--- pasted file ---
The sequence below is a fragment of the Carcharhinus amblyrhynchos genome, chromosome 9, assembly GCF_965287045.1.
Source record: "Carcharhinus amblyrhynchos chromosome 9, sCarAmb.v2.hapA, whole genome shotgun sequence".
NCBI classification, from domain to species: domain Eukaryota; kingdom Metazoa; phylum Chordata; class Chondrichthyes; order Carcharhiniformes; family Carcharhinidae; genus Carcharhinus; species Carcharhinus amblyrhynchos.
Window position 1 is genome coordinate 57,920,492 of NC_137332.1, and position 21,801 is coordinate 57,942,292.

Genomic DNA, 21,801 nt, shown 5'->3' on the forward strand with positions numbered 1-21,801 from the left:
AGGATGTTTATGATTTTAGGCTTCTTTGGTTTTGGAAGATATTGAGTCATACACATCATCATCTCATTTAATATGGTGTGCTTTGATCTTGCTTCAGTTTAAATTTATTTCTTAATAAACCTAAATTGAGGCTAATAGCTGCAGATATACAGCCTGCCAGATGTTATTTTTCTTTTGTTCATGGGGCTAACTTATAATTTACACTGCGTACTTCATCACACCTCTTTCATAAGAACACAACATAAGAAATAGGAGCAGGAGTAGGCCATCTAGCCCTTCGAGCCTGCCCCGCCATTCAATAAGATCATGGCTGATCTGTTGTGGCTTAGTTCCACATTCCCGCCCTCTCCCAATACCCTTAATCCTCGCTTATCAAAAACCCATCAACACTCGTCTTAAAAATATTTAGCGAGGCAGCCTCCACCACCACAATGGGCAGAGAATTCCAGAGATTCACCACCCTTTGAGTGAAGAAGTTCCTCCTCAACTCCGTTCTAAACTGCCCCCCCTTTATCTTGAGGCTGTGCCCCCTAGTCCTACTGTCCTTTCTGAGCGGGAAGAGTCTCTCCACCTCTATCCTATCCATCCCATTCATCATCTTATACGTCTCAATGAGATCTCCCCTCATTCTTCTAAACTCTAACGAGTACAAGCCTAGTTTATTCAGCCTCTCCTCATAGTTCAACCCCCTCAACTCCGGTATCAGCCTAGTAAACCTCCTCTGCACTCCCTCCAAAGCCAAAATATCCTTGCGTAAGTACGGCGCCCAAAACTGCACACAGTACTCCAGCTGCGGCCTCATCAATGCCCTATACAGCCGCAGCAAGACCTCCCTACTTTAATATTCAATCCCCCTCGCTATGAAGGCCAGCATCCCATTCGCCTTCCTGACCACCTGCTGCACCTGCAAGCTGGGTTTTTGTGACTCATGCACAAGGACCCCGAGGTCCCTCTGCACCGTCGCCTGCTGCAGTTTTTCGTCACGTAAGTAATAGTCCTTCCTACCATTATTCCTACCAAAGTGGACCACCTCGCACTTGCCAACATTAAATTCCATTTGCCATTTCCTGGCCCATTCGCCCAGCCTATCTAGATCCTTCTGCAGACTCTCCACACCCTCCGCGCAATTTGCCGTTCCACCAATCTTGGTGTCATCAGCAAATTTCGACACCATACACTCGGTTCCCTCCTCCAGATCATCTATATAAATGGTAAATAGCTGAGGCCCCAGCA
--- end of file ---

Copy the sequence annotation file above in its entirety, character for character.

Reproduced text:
The sequence below is a fragment of the Carcharhinus amblyrhynchos genome, chromosome 9, assembly GCF_965287045.1.
Source record: "Carcharhinus amblyrhynchos chromosome 9, sCarAmb.v2.hapA, whole genome shotgun sequence".
NCBI classification, from domain to species: domain Eukaryota; kingdom Metazoa; phylum Chordata; class Chondrichthyes; order Carcharhiniformes; family Carcharhinidae; genus Carcharhinus; species Carcharhinus amblyrhynchos.
Window position 1 is genome coordinate 57,920,492 of NC_137332.1, and position 21,801 is coordinate 57,942,292.

Genomic DNA, 21,801 nt, shown 5'->3' on the forward strand with positions numbered 1-21,801 from the left:
AGGATGTTTATGATTTTAGGCTTCTTTGGTTTTGGAAGATATTGAGTCATACACATCATCATCTCATTTAATATGGTGTGCTTTGATCTTGCTTCAGTTTAAATTTATTTCTTAATAAACCTAAATTGAGGCTAATAGCTGCAGATATACAGCCTGCCAGATGTTATTTTTCTTTTGTTCATGGGGCTAACTTATAATTTACACTGCGTACTTCATCACACCTCTTTCATAAGAACACAACATAAGAAATAGGAGCAGGAGTAGGCCATCTAGCCCTTCGAGCCTGCCCCGCCATTCAATAAGATCATGGCTGATCTGTTGTGGCTTAGTTCCACATTCCCGCCCTCTCCCAATACCCTTAATCCTCGCTTATCAAAAACCCATCAACACTCGTCTTAAAAATATTTAGCGAGGCAGCCTCCACCACCACAATGGGCAGAGAATTCCAGAGATTCACCACCCTTTGAGTGAAGAAGTTCCTCCTCAACTCCGTTCTAAACTGCCCCCCCTTTATCTTGAGGCTGTGCCCCCTAGTCCTACTGTCCTTTCTGAGCGGGAAGAGTCTCTCCACCTCTATCCTATCCATCCCATTCATCATCTTATACGTCTCAATGAGATCTCCCCTCATTCTTCTAAACTCTAACGAGTACAAGCCTAGTTTATTCAGCCTCTCCTCATAGTTCAACCCCCTCAACTCCGGTATCAGCCTAGTAAACCTCCTCTGCACTCCCTCCAAAGCCAAAATATCCTTGCGTAAGTACGGCGCCCAAAACTGCACACAGTACTCCAGCTGCGGCCTCATCAATGCCCTATACAGCCGCAGCAAGACCTCCCTACTTTAATATTCAATCCCCCTCGCTATGAAGGCCAGCATCCCATTCGCCTTCCTGACCACCTGCTGCACCTGCAAGCTGGGTTTTTGTGACTCATGCACAAGGACCCCGAGGTCCCTCTGCACCGTCGCCTGCTGCAGTTTTTCGTCACGTAAGTAATAGTCCTTCCTACCATTATTCCTACCAAAGTGGACCACCTCGCACTTGCCAACATTAAATTCCATTTGCCATTTCCTGGCCCATTCGCCCAGCCTATCTAGATCCTTCTGCAGACTCTCCACACCCTCCGCGCAATTTGCCGTTCCACCAATCTTGGTGTCATCAGCAAATTTCGACACCATACACTCGGTTCCCTCCTCCAGATCATCTATATAAATGGTAAATAGCTGAGGCCCCAGCA